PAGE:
However, with the eurozone, you have a two speed economy where there are strong economies and weak economies mixed in together. ¬†So the ECB is faced with a dillema. ¬†Germany requires an interest rate hike, but other countries such as Spain and Greece require an interest rate cut. ¬†What does it do? ¬†Well currently it has decided to embark on a rate hike process. ¬†It deems the inflation threat greater. ¬†Also the ECB only has a price stability mandate, unlike the FED which was a dual mandate of both price stability and full employment.
So the ECB starts hiking interest rates even though the peripheral¬†Mediterranean¬†economies may require an interest rate cut. ¬†The inflation in Germany is tamed, but the interest rate hikes can tank the economies in Spain, Greece, etc. ¬†They can exacerbate the debt crisis as if the economies tank, economic growth goes negative, or further negative, and good luck paying off debts when economic growth is negative.
Thus the formulation of the Euro, abolished¬†independent¬†monetary policies. ¬†Back in the days when each country had their own currency, if an economy ran into trouble, that country could slash interest rates. ¬†That country could also devalue it’s currency. ¬†The central bank would devalue the currency, or the market would do it itself as it saw lower interest rates and recession brewing in that economy.
Being able to slash interest rates and devaluing a currency are very powerful recession fighting tools that the economies of Europe have lost out on. ¬†Although Britain has still made a good choice in keeping their pound sterling.
Of course there are advantages to the Euro, otherwise they wouldn’t of created it.
Disadvantages Remain Concealed Until…
Now when the times are rosy, and the global economy is growing like it was back in the middle of the 2000’s, these issues do not concern the market. ¬†For the countries can borrow money at reasonable interest rates and spend as much as they want.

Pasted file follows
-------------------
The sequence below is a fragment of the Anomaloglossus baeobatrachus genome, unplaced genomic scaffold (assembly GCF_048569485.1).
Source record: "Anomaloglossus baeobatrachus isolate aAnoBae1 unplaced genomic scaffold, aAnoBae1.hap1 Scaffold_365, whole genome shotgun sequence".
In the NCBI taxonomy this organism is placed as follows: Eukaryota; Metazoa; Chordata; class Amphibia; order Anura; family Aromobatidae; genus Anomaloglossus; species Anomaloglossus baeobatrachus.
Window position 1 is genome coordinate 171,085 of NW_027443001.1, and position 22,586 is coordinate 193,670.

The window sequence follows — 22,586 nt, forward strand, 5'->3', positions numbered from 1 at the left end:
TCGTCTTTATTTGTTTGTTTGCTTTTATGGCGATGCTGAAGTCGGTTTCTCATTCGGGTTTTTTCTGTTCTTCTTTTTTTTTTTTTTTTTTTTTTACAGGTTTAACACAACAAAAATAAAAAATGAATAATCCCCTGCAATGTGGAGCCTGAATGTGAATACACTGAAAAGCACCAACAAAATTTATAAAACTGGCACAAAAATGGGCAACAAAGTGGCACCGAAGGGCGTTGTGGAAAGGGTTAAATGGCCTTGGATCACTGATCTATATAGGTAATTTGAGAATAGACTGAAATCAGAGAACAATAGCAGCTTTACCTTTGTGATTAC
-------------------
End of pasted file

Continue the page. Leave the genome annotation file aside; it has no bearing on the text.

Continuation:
When the problems crop up is when a crisis comes. ¬†When a recession comes. ¬†When a global financial crisis comes. ¬†And that finally came in 2008. ¬†The euro dropped precipitously in the second half of the year from 1.60 down to 1.25. ¬†A lot of it was from the dollar safe haven bid.
Then the problems cropped up again in the first six months of 2010. ¬†Now the problems are creeping up again in the summer of 2011.
So how does this play out in the global macro world?
Well, there are two conflicting order flow generators. ¬†On the one hand you have a situation where the European Central Bank (ECB) is raising interest rates. ¬†Thus there is a bullish order flow component to this as there are players in the currency market chasing the higher interest rates.
But there is a potential bearish order flow component that can creep up at some point in the future. ¬†If the market realizes that the interest rate hikes are starting to kill growth in some of the weaker eurozone countries and exacerbating the debt crisis, then that can generate bearish order flow.
The market likes interest rate hikes if they are backed by a strong and growing economy. ¬†But if the market participants believe that the interest rate hikes will cause growth to crater, or cause a crisis to come, then macro sellers will come in to start hammering EUR/USD lower. ¬†High interest rates are nice, but holding the currency when the economy around you is going into recession is not the best of ideas either.
Don’t try to use this knowledge for day trading. ¬†This is probably too long term for that. ¬†But look out for the market changing sentiment and sensitivity about interest rate hikes to see if you can spot the shift over the coming months. ¬†It may happen, or it may not. ¬†I just take it day by day.
Of course there is also the possibility of a successful resolution to the debt crisis. ¬†That is always a¬†possibility.
Then there is always the other component of the currency pair. ¬†The USD component. ¬†After all there is a reason it is called a “currency pair.” ¬†Gotta watch out for the potential macro factors coming out of the United States too, which can effect the price of EUR/USD.